Leslie – OBR report shows real risks of hard Brexit

The Brexit process poses real risks to the public finances, productivity and the UK financial sector, the Office for Budget Responsibility says today.

In their latest risk report, the Government’s economic forecaster say even a slight hit to productivity could create a £36bn black hole in the public finances. And they say Brexit poses a “particular risk” to the financial sector. 

Commenting, Chris Leslie MP, leading supporter of Open Britain, said:

“The OBR’s message is loud and clear – hard Brexit poses a real threat to our economy. People voted for £350m a week for the NHS, not a £36bn black hole in the public finances that could mean severe cuts to the NHS. 

“And they say Brexit poses ‘a particular risk’ to the financial sector – putting the entire basis of our economic stability at risk.

“The Government are meant to base their fiscal policies in part on the OBR’s assessments. When their warnings about the potential consequences of hard Brexit are so stark, Ministers should wake up and put Single Market membership – the best economic outcome for our country – back on the table.”

/ends

Notes to editors:

The OBR report is here: http://budgetresponsibility.org.uk/frr/fiscal-risk-report-july-2017/

A summary of the OBR’s findings on Brexit follows:

Brexit will impact on any ‘nasty fiscal surprises’ the Government faces:

“The main message is clear: governments should expect nasty fiscal surprises from time to time – because policy can only reduce risks, not eliminate them – and plan accordingly. And they have to do so in the context of ongoing pressures that are likely to weigh on receipts and drive up spending and a variety of risks that governments choose to expose themselves to for policy reasons. This is true for any government, but this one also has to manage the uncertainties posed by Brexit, which could influence the likelihood or impact of other risks.”

Office for Budget Responsibility, Fiscal risk report – July 2017, p.3

Post-brexit trading uncertainty will impact fiscal sustainability

“The new Government must also manage the risks posed by Brexit. These do not supplant the possible shocks and likely pressures that we have already discussed, but they could affect the likelihood and impact of many of them. A lot of attention focuses on the possible ‘divorce bill’, but, while some numbers mooted for it are very large, a one-off hit of this sort would not pose a big threat to fiscal sustainability. More important are the implications of whatever agreements are reached with the EU and other trading partners for the long-term growth of the UK economy, which we do not attempt to predict here. If GDP and receipts grew just 0.1 percentage points more slowly than projected over the next 50 years, but spending growth was unchanged, the debt-to-GDP would end up around 50 percentage points higher.”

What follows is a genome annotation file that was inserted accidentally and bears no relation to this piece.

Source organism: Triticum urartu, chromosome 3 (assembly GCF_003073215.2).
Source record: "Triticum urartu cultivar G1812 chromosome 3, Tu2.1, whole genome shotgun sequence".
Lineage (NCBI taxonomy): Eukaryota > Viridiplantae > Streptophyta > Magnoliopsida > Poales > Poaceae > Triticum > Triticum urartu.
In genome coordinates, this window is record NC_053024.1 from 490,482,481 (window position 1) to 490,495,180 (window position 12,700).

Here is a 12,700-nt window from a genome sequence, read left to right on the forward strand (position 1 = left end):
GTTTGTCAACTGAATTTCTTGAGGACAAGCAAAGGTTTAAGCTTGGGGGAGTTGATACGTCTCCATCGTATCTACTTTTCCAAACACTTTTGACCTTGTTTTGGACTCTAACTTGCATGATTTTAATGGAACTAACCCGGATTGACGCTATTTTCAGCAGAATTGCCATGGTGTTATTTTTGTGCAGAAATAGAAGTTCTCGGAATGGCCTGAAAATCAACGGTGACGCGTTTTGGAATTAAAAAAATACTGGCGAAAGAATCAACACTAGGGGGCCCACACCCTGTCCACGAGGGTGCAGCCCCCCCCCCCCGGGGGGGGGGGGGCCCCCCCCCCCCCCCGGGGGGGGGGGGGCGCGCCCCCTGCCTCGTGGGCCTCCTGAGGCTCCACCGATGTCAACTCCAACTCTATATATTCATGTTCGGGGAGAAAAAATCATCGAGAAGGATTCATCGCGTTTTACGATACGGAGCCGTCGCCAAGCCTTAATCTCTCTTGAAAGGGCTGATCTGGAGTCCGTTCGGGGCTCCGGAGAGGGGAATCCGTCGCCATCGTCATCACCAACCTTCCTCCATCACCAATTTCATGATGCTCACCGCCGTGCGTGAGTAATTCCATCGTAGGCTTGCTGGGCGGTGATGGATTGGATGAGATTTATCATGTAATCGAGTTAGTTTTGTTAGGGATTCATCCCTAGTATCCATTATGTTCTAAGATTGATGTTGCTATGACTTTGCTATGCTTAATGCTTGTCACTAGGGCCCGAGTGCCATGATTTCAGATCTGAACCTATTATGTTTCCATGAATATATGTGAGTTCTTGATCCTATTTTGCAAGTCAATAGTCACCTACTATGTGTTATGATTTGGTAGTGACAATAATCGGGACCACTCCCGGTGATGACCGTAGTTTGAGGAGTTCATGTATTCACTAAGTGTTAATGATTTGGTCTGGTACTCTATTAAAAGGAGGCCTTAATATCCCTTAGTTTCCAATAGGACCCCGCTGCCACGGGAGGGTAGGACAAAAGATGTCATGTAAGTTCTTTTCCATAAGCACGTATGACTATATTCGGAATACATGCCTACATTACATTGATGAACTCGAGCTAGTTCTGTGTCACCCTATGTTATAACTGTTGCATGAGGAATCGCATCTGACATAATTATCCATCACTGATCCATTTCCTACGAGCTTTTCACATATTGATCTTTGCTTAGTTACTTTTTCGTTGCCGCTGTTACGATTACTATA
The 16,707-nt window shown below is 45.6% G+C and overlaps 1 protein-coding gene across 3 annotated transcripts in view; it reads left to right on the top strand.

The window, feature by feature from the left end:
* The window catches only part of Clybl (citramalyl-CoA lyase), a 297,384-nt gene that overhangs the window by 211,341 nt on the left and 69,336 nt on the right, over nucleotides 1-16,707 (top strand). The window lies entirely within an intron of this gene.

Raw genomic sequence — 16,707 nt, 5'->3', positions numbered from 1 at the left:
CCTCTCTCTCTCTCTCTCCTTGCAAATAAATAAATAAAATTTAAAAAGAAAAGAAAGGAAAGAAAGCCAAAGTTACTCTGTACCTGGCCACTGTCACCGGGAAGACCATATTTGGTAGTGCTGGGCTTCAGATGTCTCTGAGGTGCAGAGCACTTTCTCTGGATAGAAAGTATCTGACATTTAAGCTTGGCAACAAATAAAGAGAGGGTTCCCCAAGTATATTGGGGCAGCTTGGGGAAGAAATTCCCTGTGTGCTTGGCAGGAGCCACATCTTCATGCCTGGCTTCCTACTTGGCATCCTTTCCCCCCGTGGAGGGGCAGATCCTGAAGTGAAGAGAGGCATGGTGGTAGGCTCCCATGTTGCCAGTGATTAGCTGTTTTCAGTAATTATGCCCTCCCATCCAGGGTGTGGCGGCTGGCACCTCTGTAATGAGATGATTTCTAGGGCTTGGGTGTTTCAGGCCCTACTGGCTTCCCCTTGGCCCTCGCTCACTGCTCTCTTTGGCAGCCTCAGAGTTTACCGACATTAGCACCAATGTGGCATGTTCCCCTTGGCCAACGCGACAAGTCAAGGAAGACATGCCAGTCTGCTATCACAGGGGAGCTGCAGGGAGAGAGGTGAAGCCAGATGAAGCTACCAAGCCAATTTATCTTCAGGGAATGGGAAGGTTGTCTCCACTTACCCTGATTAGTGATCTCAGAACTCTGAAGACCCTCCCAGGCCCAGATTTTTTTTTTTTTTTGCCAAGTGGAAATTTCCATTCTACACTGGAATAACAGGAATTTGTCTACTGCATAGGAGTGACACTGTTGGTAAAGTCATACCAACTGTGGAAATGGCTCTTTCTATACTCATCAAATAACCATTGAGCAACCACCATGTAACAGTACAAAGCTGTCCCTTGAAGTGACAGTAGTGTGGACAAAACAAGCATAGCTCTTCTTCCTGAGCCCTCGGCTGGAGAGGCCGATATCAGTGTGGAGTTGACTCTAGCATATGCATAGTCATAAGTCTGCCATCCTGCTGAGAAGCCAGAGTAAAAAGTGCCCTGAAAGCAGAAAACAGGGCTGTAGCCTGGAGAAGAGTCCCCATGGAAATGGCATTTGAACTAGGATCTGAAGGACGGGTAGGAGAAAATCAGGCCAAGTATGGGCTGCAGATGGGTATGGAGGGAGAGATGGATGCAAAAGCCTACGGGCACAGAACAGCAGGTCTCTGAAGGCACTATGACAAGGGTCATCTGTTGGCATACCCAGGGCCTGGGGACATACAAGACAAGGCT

Office for Budget Responsibility, Fiscal risk report – July 2017, p.5 

Brexit poses a “particular risk” to the financial sector:

“The financial sector is relatively tax-rich, which means that any decline in the sector relative to the economy as a whole would be likely to weigh on the tax-to-GDP ratio. Tighter regulation may reduce the size and profitability of the sector, while uncertainties surrounding the impact of Brexit pose a particular risk.”

Office for Budget Responsibility, Fiscal risk report – July 2017, p.8 

“There are a number of sector-specific risks where Brexit is likely to be a factor. The UK’s large financial sector, for example, could be affected if there are changes to the terms on which UK businesses can access EU markets.”

Office for Budget Responsibility, Fiscal risk report – July 2017, p.69 

“Brexit could have significant effects on the risks emanating from the financial sector, quite

possibly in both directions. The size and concentration of the financial sector could be reduced if greater barriers emerge between the EU and UK financial systems…. Since the referendum, a number of financial institutions have announced plans to move parts of their operations to the EU because of Brexit. Estimates have suggested that, depending on the form that Brexit takes, UK job losses could range from around 3,000 to over 60,000.”

Office for Budget Responsibility, Fiscal risk report – July 2017, pp.88-89

“Our medium-term forecast already assumes weaker earnings at the top end, lower bonuses growth and weaker financial sector profits following Brexit.”

Office for Budget Responsibility, Fiscal risk report – July 2017, p.134